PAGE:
Sunday, 30 August 2009

Tony Blair in Rimini: religion in China

At the beginning of his recent speech to Communion and Liberation's Rimini meeting, Tony Blair described a recent visit he had made to China, one of, he said, many visits to a country that holds endless fascination for him.
But, as ever, what I came away with was more than I expected. I also discussed healthcare reform and how China seeks to develop its own welfare state. They are grappling precisely with the relationship between the person, the state and the community and coming up with some interesting and radical solutions that might surprise us. They are studying what we have done, what we have got right and what we have got wrong. They are acutely aware of the balance between the state and the need for individual responsibility, between universal provision and competition. They will do it, of course, in a Chinese way, but the dilemmas and choices in policy we would recognise instantly.
One aspect of Chinese policy is enforced abortion where a couple already have one child. This is clearly a policy approach which involves a totalitarian praxis with regard to the relation of the individual and the state. It is very different than the impression created by Tony Blair's account. Aid to the Church in Need's publication Persecuted and Forgotten? A Report on Christians oppressed for the Faith 2007/2008 reports the forced abortion of the child of the wife of a Christian pastor in China, and of other unborn children (p.26). "They will do it, of course, in a Chinese way .."?
However, there was something else that excited me. I know relations between China and the Church remain difficult for obvious reasons, though I hope in time these can be resolved. But listening carefully to the speeches on the environment, hearing the way they describe the relationship between the individual and government, society and the state, I was struck at how, increasingly, China is developing a narrative about its future that draw heavily on its culture, on its civilisation now thousands of years old, and on its Faith traditions and philosophy: Confucianism, Taoism, Buddhism. Several people I met talked openly of their Faith and yes, some were Christians, part of a growing Christian movement.
Tony Blair acknowledges "difficult" relations between the Chinese authorities and the Catholic Church; but again one wonders whether the optimistic impression he conveys really does match what is going on on the ground. The "Q and A" compendium that accompanied Pope Benedict XVI's letter to Chinese Catholics in May 2007 contained the following:

5. What is the Holy Father’s vision for a dialogue between the Holy See and the Chinesegovernment?
..... the solution to existing problems cannot be pursued via an ongoing conflict with the legitimate civil authorities; at the same time, though,compliance with those authorities is not acceptable when they interfere unduly in matters regarding the faith and discipline of the Church. The civil authorities are well aware that the Church in her teaching invites the faithful to be good citizens, respectful and active contributors to the common good in their country, but it is likewise clear that she asks the State to guarantee to those same Catholic citizens the full exercise of their faith, with respect for authentic religious freedom (4.7).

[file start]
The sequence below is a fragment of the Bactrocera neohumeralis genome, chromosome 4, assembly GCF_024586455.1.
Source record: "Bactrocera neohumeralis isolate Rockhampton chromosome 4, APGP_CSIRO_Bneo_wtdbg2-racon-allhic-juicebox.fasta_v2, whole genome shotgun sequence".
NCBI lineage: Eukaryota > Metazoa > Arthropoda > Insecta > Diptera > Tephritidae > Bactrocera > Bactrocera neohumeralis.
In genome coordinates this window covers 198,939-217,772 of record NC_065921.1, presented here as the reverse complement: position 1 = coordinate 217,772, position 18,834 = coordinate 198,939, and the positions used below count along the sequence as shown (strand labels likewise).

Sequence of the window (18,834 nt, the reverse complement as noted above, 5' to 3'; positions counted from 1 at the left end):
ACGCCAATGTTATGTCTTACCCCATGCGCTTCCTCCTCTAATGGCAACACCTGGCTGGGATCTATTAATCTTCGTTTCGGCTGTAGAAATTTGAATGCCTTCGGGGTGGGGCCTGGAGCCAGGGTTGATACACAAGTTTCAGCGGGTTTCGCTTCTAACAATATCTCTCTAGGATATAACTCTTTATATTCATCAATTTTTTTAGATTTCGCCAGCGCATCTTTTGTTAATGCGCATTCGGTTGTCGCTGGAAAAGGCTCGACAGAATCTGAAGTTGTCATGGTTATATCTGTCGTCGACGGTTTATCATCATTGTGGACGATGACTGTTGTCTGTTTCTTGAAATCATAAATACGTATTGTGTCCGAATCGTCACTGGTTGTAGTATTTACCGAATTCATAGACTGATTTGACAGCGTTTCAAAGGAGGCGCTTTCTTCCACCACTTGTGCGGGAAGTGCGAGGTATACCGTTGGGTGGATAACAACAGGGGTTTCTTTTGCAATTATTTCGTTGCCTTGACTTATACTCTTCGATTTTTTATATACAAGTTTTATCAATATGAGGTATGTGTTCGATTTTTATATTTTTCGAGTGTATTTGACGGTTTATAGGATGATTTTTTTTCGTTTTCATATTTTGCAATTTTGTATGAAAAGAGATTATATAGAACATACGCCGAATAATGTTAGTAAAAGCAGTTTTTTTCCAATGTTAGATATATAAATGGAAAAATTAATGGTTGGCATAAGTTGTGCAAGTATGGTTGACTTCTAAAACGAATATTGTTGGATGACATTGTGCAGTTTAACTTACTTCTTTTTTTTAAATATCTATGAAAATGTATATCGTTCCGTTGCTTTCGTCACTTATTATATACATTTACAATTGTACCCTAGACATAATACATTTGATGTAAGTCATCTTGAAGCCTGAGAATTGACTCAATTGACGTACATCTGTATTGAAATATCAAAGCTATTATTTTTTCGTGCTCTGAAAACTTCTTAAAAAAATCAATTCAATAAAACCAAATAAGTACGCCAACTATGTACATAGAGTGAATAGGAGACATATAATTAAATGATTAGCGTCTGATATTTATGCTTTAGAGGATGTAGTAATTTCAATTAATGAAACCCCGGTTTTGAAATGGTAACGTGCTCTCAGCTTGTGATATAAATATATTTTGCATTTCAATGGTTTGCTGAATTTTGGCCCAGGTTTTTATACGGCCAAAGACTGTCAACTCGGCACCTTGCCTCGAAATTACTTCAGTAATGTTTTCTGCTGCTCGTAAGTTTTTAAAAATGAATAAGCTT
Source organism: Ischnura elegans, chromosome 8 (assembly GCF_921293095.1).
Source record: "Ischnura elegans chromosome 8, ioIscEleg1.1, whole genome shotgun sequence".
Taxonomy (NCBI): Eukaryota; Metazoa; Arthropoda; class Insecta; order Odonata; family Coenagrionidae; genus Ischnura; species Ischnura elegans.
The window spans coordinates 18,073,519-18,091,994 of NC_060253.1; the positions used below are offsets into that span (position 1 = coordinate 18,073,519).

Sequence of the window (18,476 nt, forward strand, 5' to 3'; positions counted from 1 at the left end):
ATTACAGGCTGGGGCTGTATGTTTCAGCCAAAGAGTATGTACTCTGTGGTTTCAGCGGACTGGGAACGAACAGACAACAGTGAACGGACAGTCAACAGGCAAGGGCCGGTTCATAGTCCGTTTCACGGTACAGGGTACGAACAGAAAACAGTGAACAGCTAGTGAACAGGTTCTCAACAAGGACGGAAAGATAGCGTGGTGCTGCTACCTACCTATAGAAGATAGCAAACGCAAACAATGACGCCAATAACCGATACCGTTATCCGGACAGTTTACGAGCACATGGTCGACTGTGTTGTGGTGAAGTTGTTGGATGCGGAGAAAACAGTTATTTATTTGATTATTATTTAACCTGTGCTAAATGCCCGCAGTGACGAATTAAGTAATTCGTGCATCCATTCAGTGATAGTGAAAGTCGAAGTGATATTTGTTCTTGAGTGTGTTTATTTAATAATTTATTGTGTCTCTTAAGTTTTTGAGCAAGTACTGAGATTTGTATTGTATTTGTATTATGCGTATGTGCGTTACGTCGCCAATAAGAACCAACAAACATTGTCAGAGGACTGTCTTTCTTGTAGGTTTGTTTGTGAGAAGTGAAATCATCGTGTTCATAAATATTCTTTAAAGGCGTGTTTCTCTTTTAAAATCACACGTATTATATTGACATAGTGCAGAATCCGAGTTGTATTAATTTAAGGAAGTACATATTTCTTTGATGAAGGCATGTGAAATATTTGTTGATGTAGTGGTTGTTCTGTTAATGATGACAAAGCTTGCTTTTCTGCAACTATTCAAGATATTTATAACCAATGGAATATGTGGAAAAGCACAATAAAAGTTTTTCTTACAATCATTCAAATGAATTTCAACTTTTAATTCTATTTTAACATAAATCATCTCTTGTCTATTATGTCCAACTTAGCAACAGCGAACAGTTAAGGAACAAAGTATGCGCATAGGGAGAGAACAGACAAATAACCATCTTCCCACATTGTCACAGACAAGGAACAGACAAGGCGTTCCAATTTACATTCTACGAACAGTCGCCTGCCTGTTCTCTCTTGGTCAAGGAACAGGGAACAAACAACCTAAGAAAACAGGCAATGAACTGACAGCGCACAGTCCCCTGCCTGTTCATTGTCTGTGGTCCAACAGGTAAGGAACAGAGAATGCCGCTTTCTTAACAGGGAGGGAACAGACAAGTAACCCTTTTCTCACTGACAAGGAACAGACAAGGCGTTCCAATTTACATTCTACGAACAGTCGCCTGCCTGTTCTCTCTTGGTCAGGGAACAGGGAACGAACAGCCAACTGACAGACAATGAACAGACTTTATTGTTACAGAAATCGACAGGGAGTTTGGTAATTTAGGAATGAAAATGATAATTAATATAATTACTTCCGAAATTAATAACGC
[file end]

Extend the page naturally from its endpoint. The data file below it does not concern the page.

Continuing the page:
Aid to the Church in Need's report indicates that the authorities in China have abandoned Marxist views that religious practice will die away, and so are increasingly seeking support from faith groups for community projects. Christianity, however, represents a particular concern for the authorities, with the communist party anxious at statistical evidence that it is the fastest growing religion in China. Among a range of specific instances of persecution of Christians in 2007/8, the report details the very extensive steps taken to suppress the Catholic pilgrimage to Sheshan on 24th May 2008. Only 80 out of 1 000 planned pilgrims from Hong Kong, for example, were able to travel to Shanghai, where they were prevented from celebrating Mass in churches and prevented from travelling to Sheshan itself.

All of this raises three questions with regard to Tony Blair's remarks about China:

1. Does Tony Blair's experience represent an accurate account of the real position of religious belief and practice in China? In particular, does it accurately represent the position of Christians in China? Are the authorities saying one thing in public, but continuing to do another on the ground?

2. Does the emergence of religion into the language of Tony Blair's encounters in China represent the guarantee of the "full exercise of their faith and respect for authentic religious freedom" which Pope Benedict XVI requests for Catholics? Or are we seeing instead a kind of co-option of religions into the purposes of a Communist state (rather in a kind of parallel to the co-option of the idea of a market economy into the same purposes - Leninism is thoroughly pragmatic)? Christianity, and Catholicism in particular, is of its nature much less readily co-opted than the other religions to which Tony Blair refers, so is its ommission from his remarks an accident? [As an aside, one gets a feeling reading Tony Blair's remarks of the situation that arose during the detente era in Europe, where advocates of peace and compliant religious believers were feted by Soviet authorities who continued to persecute Christian believers.]